DNA Test: Samsung’s Tab S2 is true iPad alternative

  • New 4:3 ratio is more comfortable to use to read and browse the Web
  • Super AMOLED display, 4G voice and data and expandable storage help it stand out

DNA Test: Samsung’s Tab S2 is true iPad alternative

While global attention of late has been focused towards Samsung's smartphones with the recent launch of the Galaxy Note 5 and S6 edge+, the South Korean giant continues to stay committed to the tablet market, in particular the high-end segment.
 
Samsung’s recent Galaxy Tab S2 line is squarely aimed at those looking for a premium Android alternative to Apple's iPad.
 
While the earlier Samsung Galaxy Tab S series released in late 2014 came in a 16:10 aspect ratio with 8.4-inch and 10.5-inch variants, the new Tab S2 takes a page from Apple’s playbook and is designed around a more compact 4:3 aspect ratio display.
 
As such, the scaled down 8-inch and 9.7-inch Tab S2 variants are positioned in the inevitable match-up against Apple's 8-inch iPad Mini 3 and the 9.7-inch iPad Air 2.
 
The Tab S2 8.0 and 9.7 models sold in Malaysia come with 32GB of on-board storage with support for LTE (Long Term Evolution) or 4G (Fourth Generation) networks.  In terms of colours, these tablets are available in a matte pearlescent white, black or a bronzed gold finish.  

Both the Tab S2 tablets have similar hardware and differ primarily in terms of screen size, weight and battery size.
 
Hardware and design
 
Our review unit is the Tab S2 9.7, the larger model.  Externally, it has the dimensions of a slightly cut down glossy magazine and is finished primarily in light polycarbonate, with a silvery chamfered trim along the edges.

DNA Test: Samsung’s Tab S2 is true iPad alternative
 
At 392 grams, it’s light enough to be toted around easily and the even heft lets you hold it in both portrait and landscape styles single-handedly without too much trouble.  
 
Compared to its predecessor, the 4G version of the Galaxy Tab S 10.5, the Tab S2 is lighter by 75 grams and thinner by 1 mm.  Against the Apple iPad Air 2, it's appreciably lighter by 52 grams.
 
The top and left sides of the Tab S2 9.7 remain unadorned.  On the right side, you’ll find the volume rocker and power button, along with slots for a micro SD card and a SIM card.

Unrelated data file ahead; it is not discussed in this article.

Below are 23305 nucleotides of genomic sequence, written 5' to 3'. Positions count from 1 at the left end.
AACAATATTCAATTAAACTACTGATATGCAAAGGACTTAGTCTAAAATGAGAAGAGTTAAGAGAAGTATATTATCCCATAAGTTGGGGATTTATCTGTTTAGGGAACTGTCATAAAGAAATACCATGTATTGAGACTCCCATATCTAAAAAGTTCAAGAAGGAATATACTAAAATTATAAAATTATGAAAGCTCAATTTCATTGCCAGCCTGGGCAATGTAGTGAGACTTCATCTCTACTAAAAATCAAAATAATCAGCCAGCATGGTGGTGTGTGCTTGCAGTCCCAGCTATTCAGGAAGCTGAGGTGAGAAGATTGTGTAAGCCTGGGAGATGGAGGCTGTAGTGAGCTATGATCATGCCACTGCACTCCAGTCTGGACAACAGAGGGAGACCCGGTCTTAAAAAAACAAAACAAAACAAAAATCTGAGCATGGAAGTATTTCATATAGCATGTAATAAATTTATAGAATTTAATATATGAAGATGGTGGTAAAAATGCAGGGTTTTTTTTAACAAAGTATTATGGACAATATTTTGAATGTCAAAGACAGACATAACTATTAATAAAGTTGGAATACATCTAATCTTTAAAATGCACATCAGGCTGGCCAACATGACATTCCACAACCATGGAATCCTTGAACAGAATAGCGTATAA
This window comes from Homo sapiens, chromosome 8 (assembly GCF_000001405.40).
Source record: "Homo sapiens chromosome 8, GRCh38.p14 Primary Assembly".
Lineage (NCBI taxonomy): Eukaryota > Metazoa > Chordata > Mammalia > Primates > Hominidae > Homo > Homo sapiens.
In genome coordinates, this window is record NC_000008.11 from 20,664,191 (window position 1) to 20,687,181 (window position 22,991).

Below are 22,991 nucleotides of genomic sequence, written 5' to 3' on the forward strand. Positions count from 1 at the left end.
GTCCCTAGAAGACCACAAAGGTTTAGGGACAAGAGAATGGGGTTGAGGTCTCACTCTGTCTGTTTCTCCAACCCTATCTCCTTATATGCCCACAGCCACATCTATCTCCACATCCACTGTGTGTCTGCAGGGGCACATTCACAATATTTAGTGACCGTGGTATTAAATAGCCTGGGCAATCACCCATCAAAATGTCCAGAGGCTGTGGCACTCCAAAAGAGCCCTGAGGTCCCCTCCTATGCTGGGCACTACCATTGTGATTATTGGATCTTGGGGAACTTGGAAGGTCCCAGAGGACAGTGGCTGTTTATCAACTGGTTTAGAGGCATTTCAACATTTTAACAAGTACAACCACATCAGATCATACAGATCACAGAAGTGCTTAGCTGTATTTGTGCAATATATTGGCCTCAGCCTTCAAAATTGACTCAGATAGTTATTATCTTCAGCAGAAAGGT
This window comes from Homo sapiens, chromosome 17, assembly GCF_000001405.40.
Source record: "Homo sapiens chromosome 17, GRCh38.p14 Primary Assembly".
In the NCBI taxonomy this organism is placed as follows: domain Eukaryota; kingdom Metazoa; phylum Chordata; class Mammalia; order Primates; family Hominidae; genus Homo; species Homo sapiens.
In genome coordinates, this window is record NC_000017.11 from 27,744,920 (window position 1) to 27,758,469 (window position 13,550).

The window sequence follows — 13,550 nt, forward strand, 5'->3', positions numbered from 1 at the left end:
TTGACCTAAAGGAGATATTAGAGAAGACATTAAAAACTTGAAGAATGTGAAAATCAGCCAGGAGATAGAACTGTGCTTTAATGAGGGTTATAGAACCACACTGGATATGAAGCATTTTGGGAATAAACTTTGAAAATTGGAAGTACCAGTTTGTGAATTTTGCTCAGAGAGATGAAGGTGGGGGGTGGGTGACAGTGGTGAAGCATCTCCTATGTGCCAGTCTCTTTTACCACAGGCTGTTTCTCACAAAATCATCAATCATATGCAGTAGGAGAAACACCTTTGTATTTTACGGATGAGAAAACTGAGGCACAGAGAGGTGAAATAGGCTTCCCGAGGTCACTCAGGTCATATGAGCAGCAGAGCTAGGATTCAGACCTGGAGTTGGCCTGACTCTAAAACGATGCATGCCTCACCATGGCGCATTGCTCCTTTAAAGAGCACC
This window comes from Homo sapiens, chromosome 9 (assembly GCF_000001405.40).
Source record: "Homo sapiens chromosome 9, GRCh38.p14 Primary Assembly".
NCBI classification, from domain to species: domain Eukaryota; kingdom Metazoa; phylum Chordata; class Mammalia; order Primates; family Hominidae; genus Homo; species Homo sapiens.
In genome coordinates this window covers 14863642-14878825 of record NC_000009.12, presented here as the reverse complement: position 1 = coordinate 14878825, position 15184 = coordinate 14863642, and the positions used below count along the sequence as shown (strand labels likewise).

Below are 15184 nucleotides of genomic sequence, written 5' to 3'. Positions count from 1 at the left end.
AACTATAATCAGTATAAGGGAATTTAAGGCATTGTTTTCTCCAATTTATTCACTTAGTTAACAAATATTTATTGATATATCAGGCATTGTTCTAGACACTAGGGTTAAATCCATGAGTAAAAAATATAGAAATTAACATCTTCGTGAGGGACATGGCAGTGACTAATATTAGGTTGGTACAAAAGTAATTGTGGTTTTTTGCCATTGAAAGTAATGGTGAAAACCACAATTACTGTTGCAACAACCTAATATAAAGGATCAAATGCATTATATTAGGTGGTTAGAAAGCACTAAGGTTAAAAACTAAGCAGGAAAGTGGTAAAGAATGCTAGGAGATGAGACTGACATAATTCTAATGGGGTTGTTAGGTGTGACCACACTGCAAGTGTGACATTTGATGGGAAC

DNA Test: Samsung’s Tab S2 is true iPad alternative 
The base of the tablet comes with a 3.5 mm audio jack, a micro USB slot for docking and charging duties and grilles for the stereo speakers.

DNA Test: Samsung’s Tab S2 is true iPad alternative 

The back plate is interesting as it has an unusual design elements.  It comes with a matte finish that helps to repels fingerprints.  Unfortunately it’s made of plastic, rather than premium grade materials like glass or metal.
 
The left and right edges have a distinct beveled edge while one side has a pair of rounded metallic knobs recessed into the casing.  These are designed to interface with Samsung’s magnetic Book Cover case accessory.

Rather than the usual snap-on cases that cover the entire back plate, the Book Cover attaches itself securely via the aforementioned magnetic knobs.
 
As for the rear camera, Samsung placed a slightly raised lip around the lens to protect it from scratches rather than going for the typical flushed look.
 
The front of the tablet comes with a selfie camera at the top, as well as the usual capacitive menu and back buttons that flank the physical home button.  The home button itself also doubles as a fingerprint reader.
 
Display and camera performance
 
The main attraction of Samsung's flagship devices is by and large their bright and colourful Super AMOLED (Active Matrix Organic Light-Emitting Diode) displays.
 
The Tab S2 9.7 comes with a 9.7-inch Super AMOLED display with 1536 x 2048 resolution, producing a reasonably sharp 264 PPI (Pixels Per Inch) that matches up spec for spec with the iPad Air 2's display.
 
While it's a slight downgrade from last year's Tab S 10.5 which sported a 2560 x 1600 resolution panel and 288 PPI, it's less unwieldy and lighter to carry around.
 
Colours are lush and vibrant while the text is crisp onscreen.  If you should find the colours overly vibrant, you can select from half a dozen other different preset colour options that optimise the screen for different content like movies, photos and books. 
 
There is also a ‘basic’ mode that turns the colour saturation down a notch so images look more like its real-life counterparts.
 
The display is perhaps the most important aspect of buying a tablet, and in this case, the Super AMOLED displays from Samsung’s tablets take the crown in terms of contrast, blacks and colours. 
 
If you are looking for the tablet with the best display in the market, there is just no other device that can match Samsung’s offerings.
 
Fortunately, other factors, like the new dimensions of the Tab S2 9.7 also help, allowing for easier reading of e-books and web browsing compared to its wide-screen predecessor and it's generally handier to use, due in part to its weight. 
 
However when watching wide-screen movies, you will have to just accept the black bars at the top and bottom of the display.
 
The speakers were adequate but unexceptional.  They provided good volume when maxed out but that is the extent of its capabilities.  It's sufficient for viewing movies and video calls.
 
Toting it around all day across several business trips, both in and out of town and in several flights out of town and back, didn't involve any undue inconvenience.  It's light enough that you can add it to your work bag without much thought.